Solid cattle manure less prone to phosphorus loss in tile drainage water

Citation

Wang, Y.T., Zhang, T.Q., Tan, C.S., Qi, Z.M., Welacky, T. (2018). Solid cattle manure less prone to phosphorus loss in tile drainage water. Journal of Environmental Quality, [online] 47(2), 318-325. http://dx.doi.org/10.2134/jeq2017.06.0230

Plain language summary

Agricultural land application is a predominate mean for deposition of animal manures, which not only provide crops with nutrients, but also add wealthy organic matter to soils. The form in which manure is present (e.g., liquid or solid) plays a significant role in how phosphorus behaves in soils. A particularly important property of phosphorus in soils is its potential to be picked up by rainwater or snowmelt, as excess phosphorus can end up in streams and lakes. This excess phosphorus can cause severe environmental damage through harmful algal blooms and eutrophication of water resources. Accordingly, this paper assessed the effects of various forms of cattle manure application (liquid and solid) on soil phosphorus tile drainage loss and compared it to inorganic phosphorus fertilizer. The results of this study demonstrated that the phosphorus contained in solid cattle manure is less prone to being picked up by rainwater or snowmelt compared to the phosphorus contained in liquid cattle manure or inorganic phosphorus fertilizer. It can be recommended that solid cattle manure is a more environmentally friendly source of phosphorus to agricultural soils than liquid cattle manure. Ultimately, finding effective manure application strategies will lead to improved crop growth and reduced soil phosphorus losses.

Abstract

Forms (e.g., liquid and solid) of manure influence the risk of P loss after land application. The objective of this study was to investigate the effects of P-based application of various forms of cattle manure (liquid, LCM; or solid, SCM) or inorganic P as triple superphosphate (IP) on soil P losses in tile drainage water. A 4-yr field experiment was conducted in a clay loam soil with a corn (Zea mays L.)-soybean [Glycine max (L.) Merr.] rotation in the Lake Erie basin. Over the 4 yr, the dissolved reactive P (DRP) flow-weighted mean concentration (FWMC) in tile drainage water was greater under SCM fertilization than under either IP or LCM fertilization. Despite its lower value on an annual basis, DRP FWMC rose dramatically immediately after LCM application. However, the differences in DRP FWMC did not result in detectable differences in DRP loads. Regarding particulate P and total P losses during the 4 yr, they were 68 and 47%, respectively, lower in the soils amended with SCM than in those with IP, whereas both values were similar between IP and LCM treatments. Overall, the P contained in solid cattle manure was less prone to P loss after land application. Accordingly, the present results can provide a basis for manure storage and application of best management practices designed to reduce P losses and improve crop growth.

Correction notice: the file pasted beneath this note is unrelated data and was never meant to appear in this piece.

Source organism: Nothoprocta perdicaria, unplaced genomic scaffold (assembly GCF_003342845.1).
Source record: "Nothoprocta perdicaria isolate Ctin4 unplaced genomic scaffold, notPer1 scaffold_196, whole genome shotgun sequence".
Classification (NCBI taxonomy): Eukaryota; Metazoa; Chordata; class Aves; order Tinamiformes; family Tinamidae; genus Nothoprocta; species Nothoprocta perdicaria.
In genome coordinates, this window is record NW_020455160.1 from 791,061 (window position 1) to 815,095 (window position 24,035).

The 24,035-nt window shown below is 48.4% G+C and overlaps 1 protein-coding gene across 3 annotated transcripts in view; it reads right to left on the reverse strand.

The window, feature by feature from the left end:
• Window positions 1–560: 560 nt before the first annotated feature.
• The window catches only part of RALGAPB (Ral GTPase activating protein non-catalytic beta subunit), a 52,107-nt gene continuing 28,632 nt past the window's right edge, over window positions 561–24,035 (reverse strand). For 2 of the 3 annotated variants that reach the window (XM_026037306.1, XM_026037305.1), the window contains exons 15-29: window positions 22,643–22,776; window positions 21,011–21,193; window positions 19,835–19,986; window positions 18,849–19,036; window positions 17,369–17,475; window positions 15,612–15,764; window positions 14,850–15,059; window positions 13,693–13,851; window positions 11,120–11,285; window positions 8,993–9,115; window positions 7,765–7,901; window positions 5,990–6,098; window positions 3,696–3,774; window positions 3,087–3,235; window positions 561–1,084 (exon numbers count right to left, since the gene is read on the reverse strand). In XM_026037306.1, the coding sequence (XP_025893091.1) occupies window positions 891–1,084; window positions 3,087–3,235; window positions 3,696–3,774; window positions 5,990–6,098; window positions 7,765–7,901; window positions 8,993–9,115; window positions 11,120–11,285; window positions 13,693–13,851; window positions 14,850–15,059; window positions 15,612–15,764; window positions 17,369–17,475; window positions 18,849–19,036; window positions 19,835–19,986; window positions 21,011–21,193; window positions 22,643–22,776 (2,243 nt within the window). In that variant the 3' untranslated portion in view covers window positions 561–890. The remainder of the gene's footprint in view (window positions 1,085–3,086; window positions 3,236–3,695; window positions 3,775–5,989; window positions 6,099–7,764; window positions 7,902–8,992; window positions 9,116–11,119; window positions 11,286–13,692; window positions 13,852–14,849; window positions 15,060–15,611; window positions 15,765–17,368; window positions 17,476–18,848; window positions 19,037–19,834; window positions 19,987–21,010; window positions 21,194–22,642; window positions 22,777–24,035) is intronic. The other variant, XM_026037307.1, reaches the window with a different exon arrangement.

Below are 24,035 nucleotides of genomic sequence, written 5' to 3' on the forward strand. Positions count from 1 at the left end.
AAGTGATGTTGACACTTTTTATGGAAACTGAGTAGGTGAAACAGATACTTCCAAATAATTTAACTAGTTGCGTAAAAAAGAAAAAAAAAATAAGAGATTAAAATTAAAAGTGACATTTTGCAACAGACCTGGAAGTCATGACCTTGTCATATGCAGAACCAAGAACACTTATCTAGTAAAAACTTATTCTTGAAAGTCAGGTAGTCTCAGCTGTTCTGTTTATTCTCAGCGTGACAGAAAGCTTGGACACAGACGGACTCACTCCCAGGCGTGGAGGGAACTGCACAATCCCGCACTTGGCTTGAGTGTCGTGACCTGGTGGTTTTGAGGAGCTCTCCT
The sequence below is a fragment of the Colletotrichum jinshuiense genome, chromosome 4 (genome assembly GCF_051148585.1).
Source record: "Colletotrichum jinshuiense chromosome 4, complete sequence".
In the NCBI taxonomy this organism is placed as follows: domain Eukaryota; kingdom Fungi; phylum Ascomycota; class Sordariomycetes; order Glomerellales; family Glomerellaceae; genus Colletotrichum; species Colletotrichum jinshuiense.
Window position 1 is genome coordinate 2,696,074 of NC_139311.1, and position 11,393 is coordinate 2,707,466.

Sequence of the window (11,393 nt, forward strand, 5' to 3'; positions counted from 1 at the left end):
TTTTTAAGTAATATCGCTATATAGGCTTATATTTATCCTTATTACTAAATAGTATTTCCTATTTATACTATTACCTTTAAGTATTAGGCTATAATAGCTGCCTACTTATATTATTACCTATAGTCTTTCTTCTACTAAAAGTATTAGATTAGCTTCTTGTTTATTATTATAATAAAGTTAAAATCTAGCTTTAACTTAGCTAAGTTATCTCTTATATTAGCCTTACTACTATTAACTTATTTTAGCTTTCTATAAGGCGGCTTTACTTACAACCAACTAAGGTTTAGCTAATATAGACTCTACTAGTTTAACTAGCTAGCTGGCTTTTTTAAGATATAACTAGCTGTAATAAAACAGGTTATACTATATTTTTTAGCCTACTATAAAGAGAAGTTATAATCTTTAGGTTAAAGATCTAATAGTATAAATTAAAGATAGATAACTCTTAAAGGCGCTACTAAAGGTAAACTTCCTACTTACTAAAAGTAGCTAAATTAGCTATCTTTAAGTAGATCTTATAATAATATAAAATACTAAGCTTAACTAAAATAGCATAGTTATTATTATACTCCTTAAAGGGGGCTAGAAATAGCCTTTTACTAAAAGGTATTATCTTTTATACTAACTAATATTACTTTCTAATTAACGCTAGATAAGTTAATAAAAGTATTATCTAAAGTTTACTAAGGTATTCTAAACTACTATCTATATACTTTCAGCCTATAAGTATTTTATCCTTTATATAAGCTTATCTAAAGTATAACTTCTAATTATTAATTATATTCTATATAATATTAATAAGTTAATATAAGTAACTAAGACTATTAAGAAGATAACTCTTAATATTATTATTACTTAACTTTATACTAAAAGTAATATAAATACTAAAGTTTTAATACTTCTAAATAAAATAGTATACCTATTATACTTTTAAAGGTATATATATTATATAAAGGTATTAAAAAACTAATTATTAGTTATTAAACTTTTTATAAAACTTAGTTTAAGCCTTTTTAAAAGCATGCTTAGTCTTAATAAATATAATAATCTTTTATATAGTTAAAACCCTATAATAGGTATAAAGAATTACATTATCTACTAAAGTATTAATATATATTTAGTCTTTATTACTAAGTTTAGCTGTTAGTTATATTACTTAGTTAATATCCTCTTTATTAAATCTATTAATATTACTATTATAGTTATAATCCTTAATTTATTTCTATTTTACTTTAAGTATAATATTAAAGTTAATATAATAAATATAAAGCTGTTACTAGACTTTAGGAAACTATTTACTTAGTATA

Publication date

2018-03-01

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